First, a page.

- 22” x 19” bass drum
- 24” x 20” bass drum
- 8” x 8” rack tom
- 10” x 10” rack tom
- 12” x 12” rack tom
- 16” x 14” floor tom
- 18” x 16” floor tom
A bit of an interesting story is that Danny had a metal kit created for him at one stage. It was made from melted-down bronze from a Paiste cymbal line. He only used the kit for one tour in 2002, but it was a head-turner at the time.
Danny Carey has a signature snare drum with Sonor. The size is 14” x 8”, and it has a 1mm thick bronze shell. He’s been using this snare drum in his setup for most of the last decade, as it gives him all the tones he needs for Tool songs.
Bronze snare drums are some of the most versatile snares available, and this large one certainly packs a punch.
Danny Carey uses a mixture of Paiste’s Signature and 2002 Series cymbals. There are a few other cymbals from different lines that pop up now and again, but he mostly sticks with those.
Apart from his signature ride cymbal, you’ll often see him changing his cymbals around to add fresh takes. However, here is a list of cymbals that he seems to regularly use:
- 18” Paiste 2002 China
- 11” Paiste Noise Works Dark Buzz China
- 20” Paiste Signature Heavy China
- 22” Paiste 2002 Novo China
- 20” Paiste Signature Power Crash
- 18” Paiste Signature Power Crash
- 14” Paiste Formula 602 Sound Edge Hi-Hats
- 6” Paiste 2002 Cup Chime
- 6.5” Paiste 2002 Cup Chime
- 5.5” Paiste 2002 Cup Chime
- 8” Paiste Signature Dark energy Splash Mark I
- 8” Paiste Signature Splash
- 10” Paiste Signature Dark Energy Splash Mark I
Vic Firth has a pair of sticks called the Danny Carey Signature Series, and he’s been using the wood-tipped version of these for years.
The most unique thing about these sticks is that they have a cut-in design where you hold your hands. It looks as though they’ve been chipped, but they’re designed like that to add comfort.
It works perfectly for Danny Carey, and many other drummers have said how great these sticks feel in their hands. However, that cut-in design isn’t something that everyone will love. You have to try it out to see if you’re for it or not.
There are a few different electronic pads that Danny Carey uses. They all provide the digital sounds that he needs to play various songs.
The first one to mention is the Roland SPD-30 Octapad. This is Roland’s looping pad that has hundreds of sounds on it that you can alter. Interestingly, Danny Carey chooses not to use the SPD-SX, which is what most other professional drummers use.
He also uses Roland’s Handsonic HPD-20 pad. It’s an electronic pad that’s meant to be played with your hands, and he uses it to play a variety of world percussion sounds when he’s not using his drumsticks.
The large drum pads that you see surrounding his kit are the Mandala Drum Pads. These are one of his favorite pieces of gear, and he uses them in almost every tool song. They produce sounds ranging from bongos to timpani.
Why is Danny Carey’s Drum Kit So Special?
People regularly enquire about Danny Carey’s setup due to it being so integral to the drum parts of Tool. While he’s an amazing drummer that would make any drum kit work, he needs all his bells and whistles to make the drum parts of Tool work in live settings.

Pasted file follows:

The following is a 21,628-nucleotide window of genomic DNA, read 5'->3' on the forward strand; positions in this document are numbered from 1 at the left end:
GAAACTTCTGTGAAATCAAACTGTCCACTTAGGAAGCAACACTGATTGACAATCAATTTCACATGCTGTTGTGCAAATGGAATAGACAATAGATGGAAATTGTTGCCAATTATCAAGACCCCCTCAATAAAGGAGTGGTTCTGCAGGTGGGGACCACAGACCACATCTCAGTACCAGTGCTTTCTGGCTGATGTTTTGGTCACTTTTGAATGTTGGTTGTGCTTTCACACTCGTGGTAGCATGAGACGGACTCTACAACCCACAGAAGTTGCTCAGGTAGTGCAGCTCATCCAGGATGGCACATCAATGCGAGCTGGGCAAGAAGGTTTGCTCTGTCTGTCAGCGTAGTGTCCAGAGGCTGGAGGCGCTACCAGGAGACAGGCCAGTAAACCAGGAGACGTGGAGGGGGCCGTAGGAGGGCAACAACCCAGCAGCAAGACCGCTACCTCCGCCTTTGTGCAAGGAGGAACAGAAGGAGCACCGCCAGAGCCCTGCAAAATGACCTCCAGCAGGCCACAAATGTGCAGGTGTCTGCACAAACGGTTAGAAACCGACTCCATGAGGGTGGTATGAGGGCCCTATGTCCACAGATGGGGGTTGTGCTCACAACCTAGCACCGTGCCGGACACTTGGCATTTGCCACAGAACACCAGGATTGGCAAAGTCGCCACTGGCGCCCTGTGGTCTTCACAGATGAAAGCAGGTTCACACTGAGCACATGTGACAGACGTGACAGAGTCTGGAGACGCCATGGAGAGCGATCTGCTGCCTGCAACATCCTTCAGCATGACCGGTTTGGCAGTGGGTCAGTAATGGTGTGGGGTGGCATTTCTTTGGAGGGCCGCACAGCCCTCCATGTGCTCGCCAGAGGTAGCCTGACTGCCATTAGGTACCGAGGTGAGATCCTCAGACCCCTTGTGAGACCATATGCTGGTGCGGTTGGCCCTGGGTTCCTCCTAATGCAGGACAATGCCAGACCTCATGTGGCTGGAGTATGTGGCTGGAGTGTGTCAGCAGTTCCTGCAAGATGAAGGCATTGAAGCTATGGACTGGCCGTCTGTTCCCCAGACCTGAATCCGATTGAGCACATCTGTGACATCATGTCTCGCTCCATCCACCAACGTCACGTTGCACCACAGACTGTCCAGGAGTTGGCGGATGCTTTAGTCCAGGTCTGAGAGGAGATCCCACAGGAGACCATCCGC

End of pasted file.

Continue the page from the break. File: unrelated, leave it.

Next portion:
When listening to Tool albums, people always wonder what Danny is playing to make those sounds, and it’s incredible to see him doing it live. So, his kit is special because it’s iconic to him and his playing style.
Anyone else could sit down at his kit and play, but it most likely won’t sound as good as when Danny Carey plays it.
Danny Carey Performances
Here are a few Tool songs to listen to and watch to experience Danny Carey using his setup to its full extent.
Pneuma by Tool Live
This is one of the few high-quality videos that are freely available of Danny Carey performing live. This drum cam footage allows you to see everything he does, and you can see just how much he utilizes all his electronic percussion right from the start.
It’s really impressive how many tones he gets from a single Mandala Drum Pad, so just imagine how much he plays with all seven of them.
The Pot by Tool
The Pot is one of the songs well-known for getting people into Tool. We certainly wouldn’t call them an easy-listening band, so many people struggle to get into their music.
However, this tune is slightly more straightforward than their others, and the drumming is incredible. It’s a great introduction to the world of Tool and Danny Carey.
Lateralus by Tool
Lateralus is one of Tool’s most popular tracks. It demonstrates everything the band is known for in a single song, including complex time signature changes, abstract inspirations, and epic Danny Carey drumming.
Final Thoughts on Danny Carey’s Drum Kit
To understand the sounds Danny Carey uses for Tool songs, you need to look at all the electronic percussion that he incorporates into his drum kit setup. He’s a fantastic example of how a rock drummer can use electronic soundsto add to the music.
It helps that he uses one of Sonor’s best drum kits and all of Paiste’s best cymbals. He always has an incredible drum kit sound, and hopefully, we’ve helped you understand how and why!